The first debate was a clear win for former Gov. Romney, who appeared more interested and engaged than President Obama, who appeared aloof, disinterested and arrogant. The difference in their performances -- each standing at a lectern -- enabled Romney to gain momentum in the polls.
In their second meeting, they prowled around stage, often circling each other like prizefighters. The debate was a draw.
The final debate, held this week and focusing on foreign policy, was conducted with both candidates seated at a table next to each another.
The president had an automatic advantage by virtue of his position. He has access to daily national security briefings and holds the position of power for which the challenger is auditioning. When voters think commander in chief, a picture of the current president comes to their minds.
Romney's goal for the debate was for voters to be able to answer the following questions in the affirmative when the debate was done.
Can I see Romney as commander in chief?
Is he knowledgeable and credible regarding foreign policy?
Do I trust him to make the right decisions about sending our men and women into battle?
The answer to all three questions was yes.
Romney maintained his composure while being attacked by the president, provided detailed answers and pivoted successfully to the area of domestic economic growth.
Obama finished his first question by taking a swipe at Romney. "Your strategy previously has been one that has been all over the map and is not designed to keep Americans safe or to build on the opportunities that exist in the Middle East," he told Romney.
Romney responded that his strategy would be "a pathway to get the Muslim world to be able to reject extremism on its own."
Obama kept up the attack. "Gov. Romney, I'm glad that you recognize that al-Qaida is a threat, because a few months ago, when you were asked what's the biggest geopolitical threat facing America, you said Russia, not al-Qaida," he said.
When Romney attempted to set the record straight, Obama interrupted, appearing less presidential than Romney.
When asked about whether he would send troops into Syria, Romney responded: "I don't think there is a necessity to put our military in Syria at this stage. I don't anticipate that in the future."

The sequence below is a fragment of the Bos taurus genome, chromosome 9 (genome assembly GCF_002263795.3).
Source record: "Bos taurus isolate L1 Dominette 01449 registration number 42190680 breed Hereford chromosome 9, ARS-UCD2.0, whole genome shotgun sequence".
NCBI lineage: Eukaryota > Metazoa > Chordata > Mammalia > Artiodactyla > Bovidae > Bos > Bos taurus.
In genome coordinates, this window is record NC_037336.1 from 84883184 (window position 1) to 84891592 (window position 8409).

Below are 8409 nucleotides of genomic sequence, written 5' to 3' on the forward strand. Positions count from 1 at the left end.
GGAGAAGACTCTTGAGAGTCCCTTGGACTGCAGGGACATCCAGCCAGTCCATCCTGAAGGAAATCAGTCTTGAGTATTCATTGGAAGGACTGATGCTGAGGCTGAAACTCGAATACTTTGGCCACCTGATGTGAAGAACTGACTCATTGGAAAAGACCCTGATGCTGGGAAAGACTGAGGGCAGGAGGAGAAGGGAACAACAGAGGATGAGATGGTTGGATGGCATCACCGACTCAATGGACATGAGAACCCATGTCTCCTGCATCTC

Romney pivoted later in the debate from foreign policy to domestic policy -- an area where he is stronger than Obama. "For us to be able to promote those principles of peace requires us to be strong," he said. "And that begins with a strong economy here at home. Unfortunately, the economy is not stronger."
When Obama denied he had made an "apology tour," Romney ceded no ground. "Mr. President, the reason I call it an apology tour is because you went to the Middle East and you flew to Egypt and to Saudi Arabia and to Turkey and Iraq. And by the way, you skipped Israel, our closest friend in the region, but you went to the other nations ... you said that America had been dismissive and derisive. You said that, on occasion, America had dictated to other nations. Mr. President, America has not dictated to other nations. We have freed other nations from dictators."
As he closed, Obama argued that a Romney presidency would be a throwback to prior, unsuccessful presidencies.
Romney, in contrast, offered a clear, positive vision of the future under his leadership, not only on foreign policy, but also on domestic policy.
"America's going to come back," Romney concluded, "and for that to happen, we're going to have to have a president who can work across the aisle. I was in a state where my legislature was 87 percent Democrat. I learned how to get along on the other side of the aisle. We've got to do that in Washington. Washington is broken. I know what it takes to get this country back, and will work with good Democrats and good Republicans to do that."
Romney delivered what he had to in the last debate; Obama delivered too much bluster, much too late.
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